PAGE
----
Agree with you Chemist, no need for a celebration. I will celebrate by continuing to efficiently/quickly ride my bike or run to work each day, while others resume the good old days of sitting in terrible traffic on the bridge.

    • Jack July 26, 2022 (8:46 am)

      No celebration!!!!! Just open it!!

  • OpenUp July 25, 2022 (3:40 pm)

    Amazing that there is small group of people that want to walk or run on the bridge. Everybody else just wants to drive on it! Ready for it to be open. 

  • Abyk July 25, 2022 (3:44 pm)

    I agree we shouldn’t open it then close it for a day. BUT I think West Seattleites absolutely deserve a chance to celebrate and walk on it for a half day. at the 30 day mark if sept 10 opening is chosen, then set a tentative sept 9 date. If it ends up opening sooner or later just change the date even if it’s last minute. Just set peoples expectation that it may change. We are a community used to quickly changing enviros!!

  • Pam July 25, 2022 (4:02 pm)

    I hope it’s West Seattle restaurants they are planning to buy food from!

    • WSB July 25, 2022 (9:10 pm)

      Yes, that’s what Heather Marx said, and why I wrote “local” … when we refer to “local” here, it means peninsula-local.

  • RJ July 25, 2022 (4:24 pm)

    Maybe they could have a fun run down W Marginal Way and across the 1st Ave S bridge. Should be pretty quiet down there.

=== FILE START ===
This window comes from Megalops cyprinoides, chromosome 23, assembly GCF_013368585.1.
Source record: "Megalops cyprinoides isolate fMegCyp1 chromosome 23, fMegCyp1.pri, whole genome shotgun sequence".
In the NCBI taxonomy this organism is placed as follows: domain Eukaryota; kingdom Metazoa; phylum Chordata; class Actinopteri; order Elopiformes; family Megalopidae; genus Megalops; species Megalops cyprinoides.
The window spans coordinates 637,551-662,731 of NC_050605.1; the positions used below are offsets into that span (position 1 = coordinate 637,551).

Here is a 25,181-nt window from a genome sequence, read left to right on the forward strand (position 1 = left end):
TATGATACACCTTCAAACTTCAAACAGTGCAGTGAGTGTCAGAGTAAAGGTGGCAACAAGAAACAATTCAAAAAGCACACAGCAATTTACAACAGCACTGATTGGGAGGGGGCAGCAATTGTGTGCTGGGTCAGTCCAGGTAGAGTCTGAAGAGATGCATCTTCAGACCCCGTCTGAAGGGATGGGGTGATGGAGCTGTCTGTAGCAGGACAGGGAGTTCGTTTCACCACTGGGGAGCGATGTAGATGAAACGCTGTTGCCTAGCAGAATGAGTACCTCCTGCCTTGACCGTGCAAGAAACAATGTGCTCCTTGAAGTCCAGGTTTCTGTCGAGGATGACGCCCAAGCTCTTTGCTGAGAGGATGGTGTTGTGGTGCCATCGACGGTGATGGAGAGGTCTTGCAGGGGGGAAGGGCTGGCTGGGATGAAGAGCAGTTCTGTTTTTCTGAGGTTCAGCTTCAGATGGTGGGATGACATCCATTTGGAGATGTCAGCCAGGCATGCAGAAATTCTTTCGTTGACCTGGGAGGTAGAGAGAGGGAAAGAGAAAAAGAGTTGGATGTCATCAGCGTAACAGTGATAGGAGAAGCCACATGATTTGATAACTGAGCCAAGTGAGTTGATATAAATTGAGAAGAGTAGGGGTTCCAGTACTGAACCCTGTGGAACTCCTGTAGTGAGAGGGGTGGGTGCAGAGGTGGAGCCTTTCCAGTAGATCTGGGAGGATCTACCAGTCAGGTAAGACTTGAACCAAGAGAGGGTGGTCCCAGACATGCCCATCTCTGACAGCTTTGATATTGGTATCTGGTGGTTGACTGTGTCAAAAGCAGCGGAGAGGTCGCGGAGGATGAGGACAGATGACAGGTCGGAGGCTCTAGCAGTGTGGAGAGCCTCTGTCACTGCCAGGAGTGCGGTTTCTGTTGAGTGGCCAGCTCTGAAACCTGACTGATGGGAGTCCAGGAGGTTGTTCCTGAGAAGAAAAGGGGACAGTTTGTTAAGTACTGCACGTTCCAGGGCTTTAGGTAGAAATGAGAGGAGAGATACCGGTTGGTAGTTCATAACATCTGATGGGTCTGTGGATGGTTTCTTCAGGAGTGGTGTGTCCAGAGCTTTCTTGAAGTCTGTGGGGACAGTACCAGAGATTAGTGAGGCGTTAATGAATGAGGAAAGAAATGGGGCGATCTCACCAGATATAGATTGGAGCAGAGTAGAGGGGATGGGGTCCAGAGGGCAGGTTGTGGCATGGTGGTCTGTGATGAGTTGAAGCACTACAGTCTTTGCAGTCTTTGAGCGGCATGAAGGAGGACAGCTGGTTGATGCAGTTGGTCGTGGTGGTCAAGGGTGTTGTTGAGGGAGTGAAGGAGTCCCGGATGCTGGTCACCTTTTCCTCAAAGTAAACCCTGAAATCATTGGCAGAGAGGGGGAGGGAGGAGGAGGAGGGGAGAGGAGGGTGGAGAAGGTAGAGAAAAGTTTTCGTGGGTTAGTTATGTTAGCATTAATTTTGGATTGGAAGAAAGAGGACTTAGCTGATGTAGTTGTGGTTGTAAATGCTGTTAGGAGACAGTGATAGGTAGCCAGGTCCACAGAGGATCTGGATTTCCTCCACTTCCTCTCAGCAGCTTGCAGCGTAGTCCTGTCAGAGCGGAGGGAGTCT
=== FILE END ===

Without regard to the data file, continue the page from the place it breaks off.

• SoCloseItHurts July 25, 2022 (7:57 pm)

      Ya, because the truck drivers haven’t suffered enough.  There are plenty of other road-closure inducing runs throughout the region.  I think we can leave the west seattle bridges and west marginal way alone.

      • 1994 July 25, 2022 (9:36 pm)

        There are plenty of other road-closure inducing runs throughout the region.” Ya mean like the safe streets that are ‘closed’ to non local traffic?

  • Bug July 25, 2022 (4:28 pm)

    I have another thought – why not celebrate the reopening with a day of service like One Seattle? I propose getting the weeding and pruning done that was needed long before the closure. 

  • JP July 25, 2022 (4:45 pm)

    If they are going to finish it on a Friday or Saturday, I can see them letting there be a celebration on it during a weekend day.  If they are finishing any other day, opening it up for a work day seems like the best option.

  • Still waiting July 25, 2022 (5:08 pm)

    The bridge would have been open by now if it weren’t for the concrete drivers strike.

    • shotinthefoot July 26, 2022 (8:15 am)

      The bridge would be open by now if certain companies (ahem, Gary Merlino, west seattle’s own) would have bargained in good faith with the unions. FTFY. 

    • Jack July 26, 2022 (8:47 am)

      The concrete companies paying low wages* you mean. 

  • Morgan July 25, 2022 (5:14 pm)

    Anybody else see duct tape in the image?

    • Cindi B July 25, 2022 (6:28 pm)

      Yes!  I was just going to ask about that!  OMG

    • Alkiholic July 25, 2022 (6:36 pm)

    • The King July 25, 2022 (6:51 pm)

      Lol. Once the supply chain gets us more the bridge will be ready